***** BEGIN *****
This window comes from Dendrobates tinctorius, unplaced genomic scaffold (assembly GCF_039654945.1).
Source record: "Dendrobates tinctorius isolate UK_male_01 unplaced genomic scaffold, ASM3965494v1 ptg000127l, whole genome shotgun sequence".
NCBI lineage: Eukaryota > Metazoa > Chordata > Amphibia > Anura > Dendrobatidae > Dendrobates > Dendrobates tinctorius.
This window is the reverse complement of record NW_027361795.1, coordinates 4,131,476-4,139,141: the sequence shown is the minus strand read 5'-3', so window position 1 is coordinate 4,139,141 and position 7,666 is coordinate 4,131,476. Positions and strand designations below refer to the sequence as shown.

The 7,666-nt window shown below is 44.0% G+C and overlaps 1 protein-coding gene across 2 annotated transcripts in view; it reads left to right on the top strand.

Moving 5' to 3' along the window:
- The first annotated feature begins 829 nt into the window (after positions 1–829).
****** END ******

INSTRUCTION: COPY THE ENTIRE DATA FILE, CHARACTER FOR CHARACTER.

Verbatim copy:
This window comes from Dendrobates tinctorius, unplaced genomic scaffold (assembly GCF_039654945.1).
Source record: "Dendrobates tinctorius isolate UK_male_01 unplaced genomic scaffold, ASM3965494v1 ptg000127l, whole genome shotgun sequence".
NCBI lineage: Eukaryota > Metazoa > Chordata > Amphibia > Anura > Dendrobatidae > Dendrobates > Dendrobates tinctorius.
This window is the reverse complement of record NW_027361795.1, coordinates 4,131,476-4,139,141: the sequence shown is the minus strand read 5'-3', so window position 1 is coordinate 4,139,141 and position 7,666 is coordinate 4,131,476. Positions and strand designations below refer to the sequence as shown.

The 7,666-nt window shown below is 44.0% G+C and overlaps 1 protein-coding gene across 2 annotated transcripts in view; it reads left to right on the top strand.

Moving 5' to 3' along the window:
- The first annotated feature begins 829 nt into the window (after positions 1–829).